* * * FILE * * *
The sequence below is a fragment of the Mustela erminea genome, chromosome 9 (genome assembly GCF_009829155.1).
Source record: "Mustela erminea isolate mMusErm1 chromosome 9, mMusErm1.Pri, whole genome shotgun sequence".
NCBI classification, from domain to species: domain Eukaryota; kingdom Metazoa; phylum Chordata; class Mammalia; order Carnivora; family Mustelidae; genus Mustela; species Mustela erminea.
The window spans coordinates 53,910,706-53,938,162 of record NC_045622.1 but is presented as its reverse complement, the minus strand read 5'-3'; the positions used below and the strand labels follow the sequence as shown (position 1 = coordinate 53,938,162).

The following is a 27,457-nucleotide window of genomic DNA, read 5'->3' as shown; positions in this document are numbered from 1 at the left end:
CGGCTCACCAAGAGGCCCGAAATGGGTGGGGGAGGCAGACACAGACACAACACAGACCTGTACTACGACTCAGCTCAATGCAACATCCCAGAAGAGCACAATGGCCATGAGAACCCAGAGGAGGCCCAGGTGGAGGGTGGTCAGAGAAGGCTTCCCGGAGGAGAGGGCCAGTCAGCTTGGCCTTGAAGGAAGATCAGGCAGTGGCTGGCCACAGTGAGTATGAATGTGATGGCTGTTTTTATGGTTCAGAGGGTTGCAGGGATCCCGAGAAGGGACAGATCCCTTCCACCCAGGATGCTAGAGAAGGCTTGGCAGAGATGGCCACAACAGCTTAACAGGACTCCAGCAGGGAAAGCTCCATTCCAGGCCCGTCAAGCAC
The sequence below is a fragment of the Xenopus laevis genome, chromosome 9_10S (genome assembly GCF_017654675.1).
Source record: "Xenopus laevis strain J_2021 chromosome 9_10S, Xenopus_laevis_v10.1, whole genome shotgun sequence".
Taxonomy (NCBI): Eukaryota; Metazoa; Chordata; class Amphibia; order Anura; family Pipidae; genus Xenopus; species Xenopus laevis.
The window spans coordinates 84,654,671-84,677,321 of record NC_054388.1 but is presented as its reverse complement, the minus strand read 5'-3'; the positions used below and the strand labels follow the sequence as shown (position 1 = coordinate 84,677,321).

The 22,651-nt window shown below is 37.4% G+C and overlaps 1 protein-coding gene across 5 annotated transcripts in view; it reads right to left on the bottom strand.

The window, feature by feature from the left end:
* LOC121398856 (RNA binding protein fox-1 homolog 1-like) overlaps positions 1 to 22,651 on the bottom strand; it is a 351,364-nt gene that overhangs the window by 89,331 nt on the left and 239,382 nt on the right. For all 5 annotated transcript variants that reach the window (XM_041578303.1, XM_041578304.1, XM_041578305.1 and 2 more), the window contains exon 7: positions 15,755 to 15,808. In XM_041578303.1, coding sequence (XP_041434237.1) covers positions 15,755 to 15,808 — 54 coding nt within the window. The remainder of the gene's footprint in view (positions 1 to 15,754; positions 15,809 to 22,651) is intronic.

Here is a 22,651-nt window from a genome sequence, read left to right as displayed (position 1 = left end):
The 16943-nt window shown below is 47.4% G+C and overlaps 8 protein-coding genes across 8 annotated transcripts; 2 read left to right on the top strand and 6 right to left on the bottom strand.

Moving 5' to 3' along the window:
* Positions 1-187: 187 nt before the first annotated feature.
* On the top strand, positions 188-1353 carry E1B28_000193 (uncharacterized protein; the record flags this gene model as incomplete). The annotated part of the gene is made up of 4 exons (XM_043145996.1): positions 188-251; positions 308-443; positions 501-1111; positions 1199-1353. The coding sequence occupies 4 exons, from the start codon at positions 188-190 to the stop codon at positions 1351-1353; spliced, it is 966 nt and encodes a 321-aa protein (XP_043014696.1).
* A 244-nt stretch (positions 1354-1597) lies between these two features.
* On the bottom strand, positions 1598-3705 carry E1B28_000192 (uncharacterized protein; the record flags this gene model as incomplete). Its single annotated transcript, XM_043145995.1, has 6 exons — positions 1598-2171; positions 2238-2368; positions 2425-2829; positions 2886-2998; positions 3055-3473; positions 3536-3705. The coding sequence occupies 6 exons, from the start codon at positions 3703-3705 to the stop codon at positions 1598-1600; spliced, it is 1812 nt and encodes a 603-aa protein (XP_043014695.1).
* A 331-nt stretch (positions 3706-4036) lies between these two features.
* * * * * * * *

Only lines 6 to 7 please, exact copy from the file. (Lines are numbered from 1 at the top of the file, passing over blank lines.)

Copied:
CGGCTCACCAAGAGGCCCGAAATGGGTGGGGGAGGCAGACACAGACACAACACAGACCTGTACTACGACTCAGCTCAATGCAACATCCCAGAAGAGCACAATGGCCATGAGAACCCAGAGGAGGCCCAGGTGGAGGGTGGTCAGAGAAGGCTTCCCGGAGGAGAGGGCCAGTCAGCTTGGCCTTGAAGGAAGATCAGGCAGTGGCTGGCCACAGTGAGTATGAATGTGATGGCTGTTTTTATGGTTCAGAGGGTTGCAGGGATCCCGAGAAGGGACAGATCCCTTCCACCCAGGATGCTAGAGAAGGCTTGGCAGAGATGGCCACAACAGCTTAACAGGACTCCAGCAGGGAAAGCTCCATTCCAGGCCCGTCAAGCAC
The sequence below is a fragment of the Xenopus laevis genome, chromosome 9_10S (genome assembly GCF_017654675.1).